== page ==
This vignette summarizes the main changes in tmap 2.x/3.x in
comparison to tmap 1.11-2, which is described in detail in the JSS paper. The
code of this paper for version 2.x/3.x can be found in
For people who are new to tmap, see
As of version 2.0, all tmap functions have the prefix
tmap_, with the exception of the
qtm. Just like in tmap version 1.x, the layer
functions start with
tm_. In tmap 1.x, the names of the
other functions where inconsistent, e.g.
tmap_arrange. In tmap 2.x/3.x, these functions are prefixed
tmap_. For instance
been renamed to
tmap 1.x uses
sp for representing vector data, and
raster for raster data. tmap 2.x uses
representing vector data, and
raster for raster data. tmap
sf for representing vector data, and
stars for raster data.
sf (simple features)
objects have a simpler structure than
sp objects. An
sf object is nothing more than a
with a special geometry column that contains the geometries for the
corresponding rows. Such a geometry can be of type spatial point(s),
line(s) or polygon(s) or any combination of these in a
The layers functions, such as
tm_polygons, will only draw
what they are supposed to draw (in this case polygons). The newly added
tm_sf will draw all geometries.
Finally, all data objects in
land) have been transformed into
land has been transformed into a
Layer functions have been added to facilitate tile layers. In version
1.x, it was already possible to add basemaps. In version 2.0, this is
facilitated by the explicit layer functions
tm_tiles. The former creates a basemap tile and the latter
an overlay tile. The difference is that
are always drawn at the bottom, whereas the plotting order of (overlay)
tm_tiles layers is derived from the plot call. Overlay
layers should be semi-transparent to be useful.
Tip: all tilemaps from https://leaflet-extras.github.io/leaflet-providers/preview/
can be used. The names of these maps can also be found in the list
data(World, metro) tmap_mode("view") tm_basemap(leaflet::providers$CartoDB.PositronNoLabels, group = "CartoDB basemap") + tm_shape(World) + tm_polygons("HPI", group = "Countries") + tm_tiles(leaflet::providers$CartoDB.PositronOnlyLabels, group = "CartoDB labels") + tm_shape(metro) + tm_dots(col = "red", group = "Metropolitan areas")
There are many options in tmap. In version 1.x, the default values
were stored in
tm_format_World where used to change these options.
In version 2.0, the options are stored in a similar fashion to the
global options. A list of tmap options can be retrieved and options can
be set with the function
tmap_options. Its behavior is
similar to the base function
A style is a configuration of the options used to style a map in a
specific way. When set with
tmap_style, the current options
are overwritten according to the new style. The changes can be seen with
tmap_options_diff and can be reset with
tmap_options_diff() ## current tmap options (style "classic") that are different from default tmap options (style "white"): ## $sepia.intensity ##  0.7 ## ## $frame.double.line ##  TRUE ## ## $fontfamily ##  "serif" ## ## $compass.type ##  "rose" ## ## $basemaps ##  "Esri.WorldTopoMap" ## ## $basemaps.alpha ##  0.5 tmap_options_reset() ## tmap options successfully reset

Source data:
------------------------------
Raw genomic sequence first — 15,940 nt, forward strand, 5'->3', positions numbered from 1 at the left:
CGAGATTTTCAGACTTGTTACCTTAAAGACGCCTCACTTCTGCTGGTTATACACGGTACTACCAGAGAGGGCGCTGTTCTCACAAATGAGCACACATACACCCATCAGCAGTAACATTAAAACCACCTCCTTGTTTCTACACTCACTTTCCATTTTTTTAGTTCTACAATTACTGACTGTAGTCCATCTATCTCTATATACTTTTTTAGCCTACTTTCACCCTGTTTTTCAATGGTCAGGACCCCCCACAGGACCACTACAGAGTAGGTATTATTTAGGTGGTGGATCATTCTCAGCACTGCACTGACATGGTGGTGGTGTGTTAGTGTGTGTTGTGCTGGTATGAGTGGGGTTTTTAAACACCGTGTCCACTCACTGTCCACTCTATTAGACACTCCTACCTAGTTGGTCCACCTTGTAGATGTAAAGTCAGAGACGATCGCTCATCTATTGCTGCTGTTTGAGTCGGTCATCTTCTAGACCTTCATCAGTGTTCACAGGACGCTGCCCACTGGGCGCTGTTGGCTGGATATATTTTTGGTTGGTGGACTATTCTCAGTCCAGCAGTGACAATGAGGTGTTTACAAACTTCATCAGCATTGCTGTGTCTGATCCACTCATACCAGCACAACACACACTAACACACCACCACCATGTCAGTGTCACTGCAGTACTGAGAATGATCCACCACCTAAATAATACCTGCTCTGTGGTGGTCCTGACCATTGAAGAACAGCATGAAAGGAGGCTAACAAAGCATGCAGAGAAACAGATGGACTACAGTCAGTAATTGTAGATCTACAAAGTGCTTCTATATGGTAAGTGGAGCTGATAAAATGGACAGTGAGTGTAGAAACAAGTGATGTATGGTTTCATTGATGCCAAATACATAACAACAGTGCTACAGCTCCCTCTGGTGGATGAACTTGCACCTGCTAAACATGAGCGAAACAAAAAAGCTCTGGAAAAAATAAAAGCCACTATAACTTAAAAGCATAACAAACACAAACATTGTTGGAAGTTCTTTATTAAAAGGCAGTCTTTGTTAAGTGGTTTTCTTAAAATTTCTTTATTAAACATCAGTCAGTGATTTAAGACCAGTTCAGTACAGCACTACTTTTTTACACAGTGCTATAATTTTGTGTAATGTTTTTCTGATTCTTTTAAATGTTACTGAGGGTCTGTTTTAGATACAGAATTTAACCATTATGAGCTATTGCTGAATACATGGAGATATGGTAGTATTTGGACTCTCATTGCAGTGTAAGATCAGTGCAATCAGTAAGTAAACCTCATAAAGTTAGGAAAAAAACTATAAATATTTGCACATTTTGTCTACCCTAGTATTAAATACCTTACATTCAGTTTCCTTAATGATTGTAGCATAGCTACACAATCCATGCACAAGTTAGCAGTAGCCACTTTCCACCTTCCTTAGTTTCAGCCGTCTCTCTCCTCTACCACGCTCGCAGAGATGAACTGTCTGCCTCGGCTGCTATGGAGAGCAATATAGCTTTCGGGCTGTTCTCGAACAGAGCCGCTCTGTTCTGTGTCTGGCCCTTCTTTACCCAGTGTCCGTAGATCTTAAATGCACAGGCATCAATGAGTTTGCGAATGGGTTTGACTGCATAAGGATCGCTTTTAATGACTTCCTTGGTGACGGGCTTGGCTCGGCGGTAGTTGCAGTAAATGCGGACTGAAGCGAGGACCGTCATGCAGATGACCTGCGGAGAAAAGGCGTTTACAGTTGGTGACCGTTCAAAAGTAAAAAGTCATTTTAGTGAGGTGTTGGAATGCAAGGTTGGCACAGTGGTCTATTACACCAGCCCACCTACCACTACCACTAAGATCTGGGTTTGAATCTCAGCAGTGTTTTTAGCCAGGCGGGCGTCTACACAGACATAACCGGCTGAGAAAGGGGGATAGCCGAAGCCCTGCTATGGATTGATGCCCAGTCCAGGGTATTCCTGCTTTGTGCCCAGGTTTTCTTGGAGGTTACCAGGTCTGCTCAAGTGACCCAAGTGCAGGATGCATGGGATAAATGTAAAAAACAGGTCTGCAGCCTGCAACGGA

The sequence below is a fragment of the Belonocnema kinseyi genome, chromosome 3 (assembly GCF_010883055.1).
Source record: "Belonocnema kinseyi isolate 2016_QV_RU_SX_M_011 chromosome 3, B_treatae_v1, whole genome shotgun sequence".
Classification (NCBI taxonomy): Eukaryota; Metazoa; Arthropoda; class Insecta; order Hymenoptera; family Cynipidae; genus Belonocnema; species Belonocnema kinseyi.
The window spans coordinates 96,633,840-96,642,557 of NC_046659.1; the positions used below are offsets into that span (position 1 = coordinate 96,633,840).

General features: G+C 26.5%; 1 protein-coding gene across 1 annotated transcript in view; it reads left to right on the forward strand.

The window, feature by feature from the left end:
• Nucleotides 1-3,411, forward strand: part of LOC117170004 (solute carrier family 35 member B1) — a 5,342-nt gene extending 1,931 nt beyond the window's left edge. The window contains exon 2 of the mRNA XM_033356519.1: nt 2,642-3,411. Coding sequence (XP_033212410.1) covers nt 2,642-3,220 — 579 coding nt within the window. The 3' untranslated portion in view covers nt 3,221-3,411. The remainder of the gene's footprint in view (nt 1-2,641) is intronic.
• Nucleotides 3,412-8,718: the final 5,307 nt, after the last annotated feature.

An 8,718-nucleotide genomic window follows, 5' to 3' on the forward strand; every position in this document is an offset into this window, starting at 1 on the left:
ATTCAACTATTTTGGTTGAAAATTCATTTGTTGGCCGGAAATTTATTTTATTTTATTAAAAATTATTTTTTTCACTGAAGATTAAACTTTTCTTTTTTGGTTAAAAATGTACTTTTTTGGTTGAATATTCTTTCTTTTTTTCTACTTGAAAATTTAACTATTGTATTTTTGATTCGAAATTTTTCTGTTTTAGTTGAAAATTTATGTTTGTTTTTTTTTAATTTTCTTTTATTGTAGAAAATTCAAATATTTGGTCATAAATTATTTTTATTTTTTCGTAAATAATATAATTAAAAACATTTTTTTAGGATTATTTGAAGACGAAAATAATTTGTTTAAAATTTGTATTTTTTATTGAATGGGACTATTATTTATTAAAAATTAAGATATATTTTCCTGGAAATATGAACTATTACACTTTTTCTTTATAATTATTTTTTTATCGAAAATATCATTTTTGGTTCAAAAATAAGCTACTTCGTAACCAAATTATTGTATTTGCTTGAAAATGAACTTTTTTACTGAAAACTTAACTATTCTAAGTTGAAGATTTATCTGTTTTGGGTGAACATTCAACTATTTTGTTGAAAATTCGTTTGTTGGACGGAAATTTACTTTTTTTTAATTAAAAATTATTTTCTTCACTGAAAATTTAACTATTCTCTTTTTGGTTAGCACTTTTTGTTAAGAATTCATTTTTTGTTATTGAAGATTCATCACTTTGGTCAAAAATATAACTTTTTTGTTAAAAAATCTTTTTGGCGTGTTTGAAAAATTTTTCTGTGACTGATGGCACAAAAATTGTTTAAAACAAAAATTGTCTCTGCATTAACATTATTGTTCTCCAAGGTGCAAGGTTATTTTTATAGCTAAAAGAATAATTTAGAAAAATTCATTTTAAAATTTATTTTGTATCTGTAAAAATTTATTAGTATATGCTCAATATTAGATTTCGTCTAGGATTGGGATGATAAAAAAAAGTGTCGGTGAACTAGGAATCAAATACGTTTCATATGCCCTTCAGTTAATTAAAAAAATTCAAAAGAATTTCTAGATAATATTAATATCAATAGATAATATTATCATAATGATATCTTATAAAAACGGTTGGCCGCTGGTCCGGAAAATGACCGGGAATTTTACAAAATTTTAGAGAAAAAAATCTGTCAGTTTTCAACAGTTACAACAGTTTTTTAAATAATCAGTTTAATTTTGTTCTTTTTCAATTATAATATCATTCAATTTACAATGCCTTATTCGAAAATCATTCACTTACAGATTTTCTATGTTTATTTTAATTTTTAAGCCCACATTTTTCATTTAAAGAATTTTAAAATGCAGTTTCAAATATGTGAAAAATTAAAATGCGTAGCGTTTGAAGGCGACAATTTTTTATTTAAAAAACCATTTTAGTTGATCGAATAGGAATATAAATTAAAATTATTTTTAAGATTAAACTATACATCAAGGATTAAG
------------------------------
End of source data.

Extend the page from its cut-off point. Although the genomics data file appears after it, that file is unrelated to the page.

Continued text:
Styles included in tmap are:
styles can saved and loaded with
In version 1.x,
tmap contained a couple of predefined
format functions, such as
tm_format_World. In version 2.0,
these have been replaced by the general function
With this function, the available formats can be retrieved, as well as
the configuration of a specific format. With the function
tm_format_add new formats can be created.
tmap_format() ## available formats are: "World", "World_wide", "NLD", "NLD_wide" panorama <- tmap_format("World") panorama$asp <- 6 tmap_format_add(panorama, name = "panorama") ## format panorama succesfully added. Use this format with tm_format("panorama") tmap_format() ## available formats are: "World", "World_wide", "NLD", "NLD_wide", "panorama"
Unlike a style, a format cannot be set globally. Instead, it has to be specified in each plot:
Viridis palettes (from the
viridisLite package) are supported
qtm(World, "HPI", fill.palette = "-plasma").
Notice that, like with the color brewer palette names, a minus sign will
reverse the palette. See
explore the color brewer and viridis palettes interactively.
The arguments that define the color palette mapping has been made
more intuitive. The newly added layer function arguments
stretch.palettedetermines whether a palette is stretched out when there are more categories than available colors. If set to
FALSE, the palette is repeated.
midpointdetermines which value should be mapped to the middle (neutral) color of the diverging color palette. By default, it is set to 0 if there are positive and negative values. This could mean that only a part of the color palette is used, e.g. when the value range is [-5, 20] and the palette is
"RdBu", the colors will range from light red (-5) to white (0) to dark blue (20). If there are only positive or only negative values, the full palette is shown.
midpointhas been specified, the palette is regarded as a diverging palette, with the middle color interpreted as the neutral color.
The argument filter has been added to
that are included will be visualized as usual. Excluded features will
still be visualized but without color being mapped. Instead, they will
be colored with
colorNULL, a new argument of the layer
functions. Note the difference with
colorNA, which is used
to color features with missing data.
To show the potiential of this filter the following code chunk creates a map in which only European countries are colored:
Countries outside Europe are colored with
grey95 by default. It can be adjusted in the layer
functions, such as
tm_polygons, and in
There are also missing values in the data (Kosovo and Moldova) which
are colored with the
colorNA (by default